Many of the drawbacks for wind energy are purely cosmetic. Some people just don’t like the way they look or the way they sound. Additionally, wind farms are often built in remote areas due to the space required, so power lines must be constructed to transport the electricity to cities and communities. However, the popularity of wind energy continues to grow, and some communities in the United States are completely powered by wind.

3. Hydroelectric

Similar to the way we capture wind power, hydroelectric power is produced by building turbines in moving water. The water spins the turbines which in turn generate electricity. This is typically achieved by building dams to create artificial waterfalls, or directional channels in fast-moving rivers.


Moving water can be a constant source of energy. As long as the water flow is constant, a hydroelectric plant can generate energy 24/7. Hydroelectricity also scales very well. Small turbines or water wheels can power an individual home or business, while large-scale hydroelectric plants, such as the Hoover Dam, can generate enough power to supply electricity to more than 1 million people.


The major disadvantage of hydroelectric energy is that, since it requires moving water to work, hydroelectric plants are restricted to rivers. This means that, like wind, power lines have to be built to transfer the electricity to populated areas. What’s more, the construction of dams can interfere with fish and other wildlife by changing the water level and blocking migration paths.

4. Ocean Energy 

Another way of producing electricity using water is by harnessing ocean energy. This is done using one of two methods:

  • Thermal - Using a variety of systems, heat from the ocean’s surface and cold water from the ocean’s depths can be exchanged to run an engine that creates electricity.
  • Mechanical - Harnessing the natural ebb and flow of the ocean’s tides, a variety of instruments are used to capture the energy produced by the moving water. This is also known as wave energy.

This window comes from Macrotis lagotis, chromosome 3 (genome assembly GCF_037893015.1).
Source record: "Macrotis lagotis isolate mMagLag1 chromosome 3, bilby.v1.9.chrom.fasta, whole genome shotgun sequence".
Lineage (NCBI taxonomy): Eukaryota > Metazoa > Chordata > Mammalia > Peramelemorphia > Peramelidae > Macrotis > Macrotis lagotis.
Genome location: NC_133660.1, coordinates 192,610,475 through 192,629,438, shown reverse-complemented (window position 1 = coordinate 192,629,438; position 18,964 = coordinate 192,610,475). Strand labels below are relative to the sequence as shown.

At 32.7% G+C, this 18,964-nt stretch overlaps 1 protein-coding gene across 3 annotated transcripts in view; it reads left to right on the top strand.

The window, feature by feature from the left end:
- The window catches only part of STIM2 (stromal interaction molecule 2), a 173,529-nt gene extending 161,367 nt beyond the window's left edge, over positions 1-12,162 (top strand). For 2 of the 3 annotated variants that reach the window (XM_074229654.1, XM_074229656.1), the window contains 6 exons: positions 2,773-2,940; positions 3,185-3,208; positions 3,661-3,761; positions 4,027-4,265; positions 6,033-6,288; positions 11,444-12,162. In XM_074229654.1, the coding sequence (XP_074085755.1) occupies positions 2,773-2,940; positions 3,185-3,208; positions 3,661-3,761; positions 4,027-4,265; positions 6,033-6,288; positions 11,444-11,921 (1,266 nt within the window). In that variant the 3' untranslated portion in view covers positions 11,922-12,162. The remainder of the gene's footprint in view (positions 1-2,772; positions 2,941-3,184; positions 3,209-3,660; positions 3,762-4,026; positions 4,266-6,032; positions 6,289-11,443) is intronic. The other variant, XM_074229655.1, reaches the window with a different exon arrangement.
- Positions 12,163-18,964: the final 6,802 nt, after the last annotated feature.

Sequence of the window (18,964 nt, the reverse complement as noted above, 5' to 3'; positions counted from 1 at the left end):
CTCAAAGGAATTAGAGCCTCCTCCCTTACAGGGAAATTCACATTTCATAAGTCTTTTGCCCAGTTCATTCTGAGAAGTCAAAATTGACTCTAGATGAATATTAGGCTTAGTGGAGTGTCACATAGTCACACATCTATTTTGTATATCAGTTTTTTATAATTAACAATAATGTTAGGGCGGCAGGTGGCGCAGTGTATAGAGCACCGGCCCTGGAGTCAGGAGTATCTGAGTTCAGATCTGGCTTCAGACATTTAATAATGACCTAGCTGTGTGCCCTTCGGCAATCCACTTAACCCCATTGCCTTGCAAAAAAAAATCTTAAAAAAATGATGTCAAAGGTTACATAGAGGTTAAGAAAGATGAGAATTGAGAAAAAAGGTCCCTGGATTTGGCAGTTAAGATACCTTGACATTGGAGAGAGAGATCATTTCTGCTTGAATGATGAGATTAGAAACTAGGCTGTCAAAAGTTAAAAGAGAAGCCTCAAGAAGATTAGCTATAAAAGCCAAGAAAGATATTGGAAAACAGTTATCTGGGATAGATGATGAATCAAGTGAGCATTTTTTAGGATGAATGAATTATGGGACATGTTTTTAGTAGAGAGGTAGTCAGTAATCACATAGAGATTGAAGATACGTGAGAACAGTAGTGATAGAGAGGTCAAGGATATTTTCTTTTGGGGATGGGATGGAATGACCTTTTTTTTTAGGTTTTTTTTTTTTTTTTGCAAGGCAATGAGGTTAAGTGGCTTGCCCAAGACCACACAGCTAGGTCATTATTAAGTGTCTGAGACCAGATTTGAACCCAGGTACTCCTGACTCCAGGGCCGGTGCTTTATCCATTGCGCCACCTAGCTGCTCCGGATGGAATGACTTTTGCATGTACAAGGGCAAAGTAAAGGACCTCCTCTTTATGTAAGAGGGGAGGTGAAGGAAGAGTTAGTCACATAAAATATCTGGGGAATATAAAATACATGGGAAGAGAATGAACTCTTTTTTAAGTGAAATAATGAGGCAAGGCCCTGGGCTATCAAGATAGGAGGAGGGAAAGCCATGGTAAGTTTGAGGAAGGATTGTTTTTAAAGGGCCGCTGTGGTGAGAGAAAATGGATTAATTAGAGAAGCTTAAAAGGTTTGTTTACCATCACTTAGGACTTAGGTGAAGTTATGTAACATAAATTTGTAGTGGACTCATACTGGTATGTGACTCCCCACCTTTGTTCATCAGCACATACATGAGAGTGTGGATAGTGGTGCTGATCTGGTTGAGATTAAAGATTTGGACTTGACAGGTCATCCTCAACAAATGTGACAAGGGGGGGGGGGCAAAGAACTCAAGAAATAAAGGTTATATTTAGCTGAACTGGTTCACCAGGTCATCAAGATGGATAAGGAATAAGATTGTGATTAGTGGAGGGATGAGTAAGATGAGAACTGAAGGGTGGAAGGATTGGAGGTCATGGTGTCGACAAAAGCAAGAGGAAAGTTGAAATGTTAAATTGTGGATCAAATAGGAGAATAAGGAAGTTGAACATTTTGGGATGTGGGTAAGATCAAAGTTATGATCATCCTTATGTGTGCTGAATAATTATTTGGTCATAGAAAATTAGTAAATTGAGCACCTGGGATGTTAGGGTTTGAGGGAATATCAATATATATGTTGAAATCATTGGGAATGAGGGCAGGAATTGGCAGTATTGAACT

This method of generating electricity is still in its early stages but may be a major source of renewable energy in the years to come.


Since ocean energy relies on the tides, it’s very consistent and predictable. And, because many major cities are located near oceans, using this technology to power populated coastal regions can help reduce dependence on fossil fuels in these areas.


The major disadvantage of ocean energy is that relies on proximity. It can be useful for coastal populations, but land-locked cities won’t have access to this resource. Additionally, while this is considered a clean source of power, the structures required to capture this energy have to be built in the ocean, and these projects can disturb the delicate ecosystems.

5. Geothermal Energy

When the Earth cooled billions of years ago, a large amount of heat was trapped beneath the Earth’s crust. Geysers and volcanos are caused by this heat escaping all at once. However, by digging tunnels into the ground, we can use this heat on a controlled scale to turn water into steam, which in turn can provide heat or power a turbine to generate electricity. This is known as geothermal energy.


Because the equipment to harness geothermal energy is built underground, it has very little impact on the surface ecosystems. Additionally, this energy source is self-replenishing.